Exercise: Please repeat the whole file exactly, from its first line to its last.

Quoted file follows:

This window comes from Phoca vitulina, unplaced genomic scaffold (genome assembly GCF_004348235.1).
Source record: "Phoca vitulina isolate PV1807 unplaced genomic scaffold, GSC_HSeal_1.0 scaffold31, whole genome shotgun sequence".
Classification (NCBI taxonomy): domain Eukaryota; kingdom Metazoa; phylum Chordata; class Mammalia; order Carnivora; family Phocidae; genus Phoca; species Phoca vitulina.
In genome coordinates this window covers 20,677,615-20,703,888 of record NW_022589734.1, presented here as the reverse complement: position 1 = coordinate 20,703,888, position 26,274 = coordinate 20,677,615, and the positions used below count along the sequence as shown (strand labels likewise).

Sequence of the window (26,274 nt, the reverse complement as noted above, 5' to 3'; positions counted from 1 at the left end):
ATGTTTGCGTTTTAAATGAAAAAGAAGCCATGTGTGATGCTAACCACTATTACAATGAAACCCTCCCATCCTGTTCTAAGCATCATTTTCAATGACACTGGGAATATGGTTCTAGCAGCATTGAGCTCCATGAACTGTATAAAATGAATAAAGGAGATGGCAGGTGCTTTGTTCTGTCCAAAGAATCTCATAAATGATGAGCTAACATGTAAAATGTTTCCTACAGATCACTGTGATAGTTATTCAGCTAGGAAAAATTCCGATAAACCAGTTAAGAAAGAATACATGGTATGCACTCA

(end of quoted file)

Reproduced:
This window comes from Phoca vitulina, unplaced genomic scaffold (genome assembly GCF_004348235.1).
Source record: "Phoca vitulina isolate PV1807 unplaced genomic scaffold, GSC_HSeal_1.0 scaffold31, whole genome shotgun sequence".
Classification (NCBI taxonomy): domain Eukaryota; kingdom Metazoa; phylum Chordata; class Mammalia; order Carnivora; family Phocidae; genus Phoca; species Phoca vitulina.
In genome coordinates this window covers 20,677,615-20,703,888 of record NW_022589734.1, presented here as the reverse complement: position 1 = coordinate 20,703,888, position 26,274 = coordinate 20,677,615, and the positions used below count along the sequence as shown (strand labels likewise).

Sequence of the window (26,274 nt, the reverse complement as noted above, 5' to 3'; positions counted from 1 at the left end):
ATGTTTGCGTTTTAAATGAAAAAGAAGCCATGTGTGATGCTAACCACTATTACAATGAAACCCTCCCATCCTGTTCTAAGCATCATTTTCAATGACACTGGGAATATGGTTCTAGCAGCATTGAGCTCCATGAACTGTATAAAATGAATAAAGGAGATGGCAGGTGCTTTGTTCTGTCCAAAGAATCTCATAAATGATGAGCTAACATGTAAAATGTTTCCTACAGATCACTGTGATAGTTATTCAGCTAGGAAAAATTCCGATAAACCAGTTAAGAAAGAATACATGGTATGCACTCA